Soon enough, he thought, we'll be eligible for the REPLrewards buyback program, almost totally free organ replacement. It was satisfying knowing he was growing, probably, the very heart and lungs that he would trade for his current set.

The next year REPLorg bought ORGCon. It was announced with a lot of fanfare, and he and other top tier, highly productive farms were invited for a REPLorg company celebration in Wichita.

"You should go," his REPLman said, "it'll be fun and everything is on the company dime naturally, a weekend where we get to thank you for all your hard work and you get to be the first to hear about what we have coming up. Also a couple of other surprises!"

That weekend a long limo showed up at his house, the bottom edges dusty from the long dirt road. He grabbed his suitcase, the first time he'd gotten to use it, and kissed his wife goodbye. He wanted her to go with him, but she didn't want to go. "All those REPLmen give me the willies," she said. But she told him to go, go have fun.

He didn't know how to talk to the limo driver and he was awkward and he tried getting in the front passenger seat but the driver stopped him and told him to get in the back where there was snacks and beer courtesy of REPLorg. He felt strange about it, but it felt good too, like he was important. The beer was even the kind he liked. Driving on the road he knew so well, looking over crops of vital organ stalks sprouting from genetically rich soil he was lucky to have, he thought it looked different, it was different and he couldn't describe it, and it made him uneasy. But the beer was good.

The ride into Wichita was long and he flipped through the REPLorg brochures they'd placed next to the snacks. He flipped through them several times. The usual company stuff. A picture of a woman holding up images of her heart before and after — one heart brown and weak and sad and the next was plump, a vigorous dark red. And there was a picture of some thin woman, a model of course, with her arms outstretched, head back, an open mouthed smile, something between a victorious scream and an orgasm, pointing up to the bright cartoonish rays of a pharmaceutical sun while standing in a waist high crop of what looked like fresh REPLglands. Heh, heh, he thought, they wouldn't take that photo near harvest time, you'd never even see the woman cuz the stalks would be so tall!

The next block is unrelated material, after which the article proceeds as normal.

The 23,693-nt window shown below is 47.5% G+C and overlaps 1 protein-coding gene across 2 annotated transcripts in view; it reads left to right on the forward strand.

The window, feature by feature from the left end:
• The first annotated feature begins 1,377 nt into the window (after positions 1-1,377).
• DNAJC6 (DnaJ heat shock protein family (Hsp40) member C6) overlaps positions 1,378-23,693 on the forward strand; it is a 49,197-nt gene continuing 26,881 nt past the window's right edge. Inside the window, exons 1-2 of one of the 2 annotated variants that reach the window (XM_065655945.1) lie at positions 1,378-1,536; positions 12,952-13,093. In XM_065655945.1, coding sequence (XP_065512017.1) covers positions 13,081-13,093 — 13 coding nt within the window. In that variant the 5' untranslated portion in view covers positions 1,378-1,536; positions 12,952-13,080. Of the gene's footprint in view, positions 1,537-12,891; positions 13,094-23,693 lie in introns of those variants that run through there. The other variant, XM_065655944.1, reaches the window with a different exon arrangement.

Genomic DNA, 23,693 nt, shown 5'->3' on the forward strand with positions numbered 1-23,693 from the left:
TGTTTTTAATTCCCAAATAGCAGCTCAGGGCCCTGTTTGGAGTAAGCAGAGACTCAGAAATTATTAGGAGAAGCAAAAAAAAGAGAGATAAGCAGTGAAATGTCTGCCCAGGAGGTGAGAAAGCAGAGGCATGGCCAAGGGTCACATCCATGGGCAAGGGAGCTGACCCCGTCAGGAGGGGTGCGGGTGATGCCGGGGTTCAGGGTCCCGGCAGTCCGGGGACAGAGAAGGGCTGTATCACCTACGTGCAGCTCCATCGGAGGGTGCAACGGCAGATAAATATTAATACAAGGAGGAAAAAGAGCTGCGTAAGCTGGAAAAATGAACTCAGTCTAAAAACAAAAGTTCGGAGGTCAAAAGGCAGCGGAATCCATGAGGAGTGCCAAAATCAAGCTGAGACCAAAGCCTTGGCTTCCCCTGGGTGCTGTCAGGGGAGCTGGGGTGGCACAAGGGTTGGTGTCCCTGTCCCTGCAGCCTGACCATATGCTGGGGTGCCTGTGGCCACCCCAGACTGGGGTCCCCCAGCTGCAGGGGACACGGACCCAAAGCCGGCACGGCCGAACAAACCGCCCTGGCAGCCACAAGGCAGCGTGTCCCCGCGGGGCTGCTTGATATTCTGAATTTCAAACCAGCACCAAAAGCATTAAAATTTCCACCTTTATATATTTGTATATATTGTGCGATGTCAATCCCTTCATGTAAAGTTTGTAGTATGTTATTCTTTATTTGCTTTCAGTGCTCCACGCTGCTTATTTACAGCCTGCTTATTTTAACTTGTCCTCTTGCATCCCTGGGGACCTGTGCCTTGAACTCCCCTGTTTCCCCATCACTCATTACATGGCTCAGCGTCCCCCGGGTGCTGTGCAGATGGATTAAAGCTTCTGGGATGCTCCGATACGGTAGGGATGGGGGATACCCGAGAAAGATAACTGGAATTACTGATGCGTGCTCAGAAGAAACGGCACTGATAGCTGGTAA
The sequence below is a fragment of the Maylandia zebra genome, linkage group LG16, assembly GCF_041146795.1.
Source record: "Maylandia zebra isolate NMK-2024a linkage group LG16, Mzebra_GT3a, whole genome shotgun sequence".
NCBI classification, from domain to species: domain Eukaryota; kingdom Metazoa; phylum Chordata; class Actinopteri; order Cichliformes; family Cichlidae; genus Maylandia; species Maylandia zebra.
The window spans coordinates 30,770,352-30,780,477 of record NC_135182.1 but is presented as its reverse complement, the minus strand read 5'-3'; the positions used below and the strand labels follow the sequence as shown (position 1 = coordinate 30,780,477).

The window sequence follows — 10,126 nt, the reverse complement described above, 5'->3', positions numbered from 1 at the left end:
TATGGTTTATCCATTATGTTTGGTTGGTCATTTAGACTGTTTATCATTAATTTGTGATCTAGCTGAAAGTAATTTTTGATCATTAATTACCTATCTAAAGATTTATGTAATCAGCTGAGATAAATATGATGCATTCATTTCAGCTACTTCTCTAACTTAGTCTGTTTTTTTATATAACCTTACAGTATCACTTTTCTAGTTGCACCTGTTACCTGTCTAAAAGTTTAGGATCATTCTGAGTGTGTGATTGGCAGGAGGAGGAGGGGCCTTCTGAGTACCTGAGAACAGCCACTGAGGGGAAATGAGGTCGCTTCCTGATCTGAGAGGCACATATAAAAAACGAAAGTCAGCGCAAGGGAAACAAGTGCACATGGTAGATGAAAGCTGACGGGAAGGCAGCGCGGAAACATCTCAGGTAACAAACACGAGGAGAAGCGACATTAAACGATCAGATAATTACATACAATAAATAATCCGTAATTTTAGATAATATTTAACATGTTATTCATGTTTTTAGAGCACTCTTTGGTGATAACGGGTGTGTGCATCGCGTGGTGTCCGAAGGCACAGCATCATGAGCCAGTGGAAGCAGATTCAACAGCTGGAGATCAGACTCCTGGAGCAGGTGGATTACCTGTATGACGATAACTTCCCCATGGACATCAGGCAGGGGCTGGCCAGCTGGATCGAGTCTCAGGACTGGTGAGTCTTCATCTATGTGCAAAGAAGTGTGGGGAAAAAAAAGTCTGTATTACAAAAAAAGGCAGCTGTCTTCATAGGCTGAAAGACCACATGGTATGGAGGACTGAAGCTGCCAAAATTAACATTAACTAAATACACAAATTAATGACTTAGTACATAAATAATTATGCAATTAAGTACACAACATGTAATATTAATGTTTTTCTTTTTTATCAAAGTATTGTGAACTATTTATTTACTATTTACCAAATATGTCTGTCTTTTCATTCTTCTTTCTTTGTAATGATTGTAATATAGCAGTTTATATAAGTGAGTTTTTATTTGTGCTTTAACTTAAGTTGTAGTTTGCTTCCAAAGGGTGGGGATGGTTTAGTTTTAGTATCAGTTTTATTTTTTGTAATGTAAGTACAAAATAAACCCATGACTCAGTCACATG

He also read the apparently endless disclaimers, which made up a good half of each brochure, printed in very tiny type. This gave him a headache so he drifted off to sleep just as the limo was hitting the highway.

When he woke up they were pulling into a Marriott. He saw a large convention sign blinking "WELCOME!", flash, "REPLPEEPS!", flash, "OCT 13–15". The limo driver stopped the car, got out and opened the door for him and moved to the trunk to get his suitcase. A doorman from the hotel hurried over and opened the lobby doors, welcoming him in a practiced sugary tone without any accent whatsoever.

The desk clerk was likewise professionally kind and issued him an official convention lanyard that was such a bright orange he had trouble grabbing it since his eyes couldn't stereoscopically fix its place in three dimensions. When he held it closer he saw tiny holographic REPLorg logos printed into the material.

He took the empty elevator up to his floor where the abstract pattern on the dense carpet responded to the lanyard with small tasteful explosions of the words "WELCOME JOHN!" with various emoji. His room number blinked on the door when he got near it and opened with corporate efficiency, a hush of market tested sandalwood. He put his suitcase on the stand and gave the bed a half-hearted bounce followed by an agreeable grunt. There was a meet and greet in the hotel bar soon and he didn't know what to do with himself. He dug around inside his suitcase for his tie, the only one he owned, for weddings or funerals. It had been his father's tie. He carefully worked out how long it would be until he had to put it on.